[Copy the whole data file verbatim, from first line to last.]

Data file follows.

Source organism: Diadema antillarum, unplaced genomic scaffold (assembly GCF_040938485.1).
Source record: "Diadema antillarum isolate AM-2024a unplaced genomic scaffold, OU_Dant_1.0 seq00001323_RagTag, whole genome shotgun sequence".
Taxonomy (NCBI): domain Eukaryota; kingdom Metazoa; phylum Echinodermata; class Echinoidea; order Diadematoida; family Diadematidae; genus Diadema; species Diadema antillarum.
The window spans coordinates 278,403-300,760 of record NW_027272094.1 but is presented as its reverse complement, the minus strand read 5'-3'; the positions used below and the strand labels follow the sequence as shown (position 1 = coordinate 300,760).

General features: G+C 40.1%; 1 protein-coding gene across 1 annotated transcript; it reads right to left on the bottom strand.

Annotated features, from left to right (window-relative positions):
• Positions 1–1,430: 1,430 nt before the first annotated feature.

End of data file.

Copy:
Source organism: Diadema antillarum, unplaced genomic scaffold (assembly GCF_040938485.1).
Source record: "Diadema antillarum isolate AM-2024a unplaced genomic scaffold, OU_Dant_1.0 seq00001323_RagTag, whole genome shotgun sequence".
Taxonomy (NCBI): domain Eukaryota; kingdom Metazoa; phylum Echinodermata; class Echinoidea; order Diadematoida; family Diadematidae; genus Diadema; species Diadema antillarum.
The window spans coordinates 278,403-300,760 of record NW_027272094.1 but is presented as its reverse complement, the minus strand read 5'-3'; the positions used below and the strand labels follow the sequence as shown (position 1 = coordinate 300,760).

General features: G+C 40.1%; 1 protein-coding gene across 1 annotated transcript; it reads right to left on the bottom strand.

Annotated features, from left to right (window-relative positions):
• Positions 1–1,430: 1,430 nt before the first annotated feature.